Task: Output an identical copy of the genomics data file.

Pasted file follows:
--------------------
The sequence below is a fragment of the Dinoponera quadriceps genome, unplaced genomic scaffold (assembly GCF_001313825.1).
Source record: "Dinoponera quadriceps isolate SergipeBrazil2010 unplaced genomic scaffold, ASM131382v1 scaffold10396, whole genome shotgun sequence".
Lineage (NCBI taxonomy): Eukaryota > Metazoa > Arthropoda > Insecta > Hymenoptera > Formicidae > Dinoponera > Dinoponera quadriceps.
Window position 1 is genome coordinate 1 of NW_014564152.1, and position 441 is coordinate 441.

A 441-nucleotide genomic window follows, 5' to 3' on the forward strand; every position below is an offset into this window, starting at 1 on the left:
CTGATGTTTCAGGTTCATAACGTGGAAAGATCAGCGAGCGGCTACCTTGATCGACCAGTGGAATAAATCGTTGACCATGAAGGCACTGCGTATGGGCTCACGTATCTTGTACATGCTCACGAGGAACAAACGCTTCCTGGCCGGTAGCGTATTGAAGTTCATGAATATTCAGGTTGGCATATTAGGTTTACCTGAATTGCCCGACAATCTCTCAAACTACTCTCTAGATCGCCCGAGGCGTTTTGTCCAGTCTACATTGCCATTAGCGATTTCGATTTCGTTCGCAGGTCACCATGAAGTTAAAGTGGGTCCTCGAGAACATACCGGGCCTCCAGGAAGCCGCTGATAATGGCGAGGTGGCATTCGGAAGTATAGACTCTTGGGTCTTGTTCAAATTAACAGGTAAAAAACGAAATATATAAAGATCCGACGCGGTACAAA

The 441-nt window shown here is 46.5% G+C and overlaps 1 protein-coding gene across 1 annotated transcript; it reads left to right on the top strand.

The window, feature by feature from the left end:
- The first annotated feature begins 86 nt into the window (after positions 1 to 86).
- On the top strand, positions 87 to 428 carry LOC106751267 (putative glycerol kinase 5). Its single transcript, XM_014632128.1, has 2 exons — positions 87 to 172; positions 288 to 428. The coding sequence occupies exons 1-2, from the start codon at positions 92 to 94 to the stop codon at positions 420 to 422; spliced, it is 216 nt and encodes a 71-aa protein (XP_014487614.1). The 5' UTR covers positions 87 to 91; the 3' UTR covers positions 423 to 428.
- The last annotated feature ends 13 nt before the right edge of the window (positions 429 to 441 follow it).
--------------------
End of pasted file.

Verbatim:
The sequence below is a fragment of the Dinoponera quadriceps genome, unplaced genomic scaffold (assembly GCF_001313825.1).
Source record: "Dinoponera quadriceps isolate SergipeBrazil2010 unplaced genomic scaffold, ASM131382v1 scaffold10396, whole genome shotgun sequence".
Lineage (NCBI taxonomy): Eukaryota > Metazoa > Arthropoda > Insecta > Hymenoptera > Formicidae > Dinoponera > Dinoponera quadriceps.
Window position 1 is genome coordinate 1 of NW_014564152.1, and position 441 is coordinate 441.

A 441-nucleotide genomic window follows, 5' to 3' on the forward strand; every position below is an offset into this window, starting at 1 on the left:
CTGATGTTTCAGGTTCATAACGTGGAAAGATCAGCGAGCGGCTACCTTGATCGACCAGTGGAATAAATCGTTGACCATGAAGGCACTGCGTATGGGCTCACGTATCTTGTACATGCTCACGAGGAACAAACGCTTCCTGGCCGGTAGCGTATTGAAGTTCATGAATATTCAGGTTGGCATATTAGGTTTACCTGAATTGCCCGACAATCTCTCAAACTACTCTCTAGATCGCCCGAGGCGTTTTGTCCAGTCTACATTGCCATTAGCGATTTCGATTTCGTTCGCAGGTCACCATGAAGTTAAAGTGGGTCCTCGAGAACATACCGGGCCTCCAGGAAGCCGCTGATAATGGCGAGGTGGCATTCGGAAGTATAGACTCTTGGGTCTTGTTCAAATTAACAGGTAAAAAACGAAATATATAAAGATCCGACGCGGTACAAA

The 441-nt window shown here is 46.5% G+C and overlaps 1 protein-coding gene across 1 annotated transcript; it reads left to right on the top strand.

The window, feature by feature from the left end:
- The first annotated feature begins 86 nt into the window (after positions 1 to 86).
- On the top strand, positions 87 to 428 carry LOC106751267 (putative glycerol kinase 5). Its single transcript, XM_014632128.1, has 2 exons — positions 87 to 172; positions 288 to 428. The coding sequence occupies exons 1-2, from the start codon at positions 92 to 94 to the stop codon at positions 420 to 422; spliced, it is 216 nt and encodes a 71-aa protein (XP_014487614.1). The 5' UTR covers positions 87 to 91; the 3' UTR covers positions 423 to 428.
- The last annotated feature ends 13 nt before the right edge of the window (positions 429 to 441 follow it).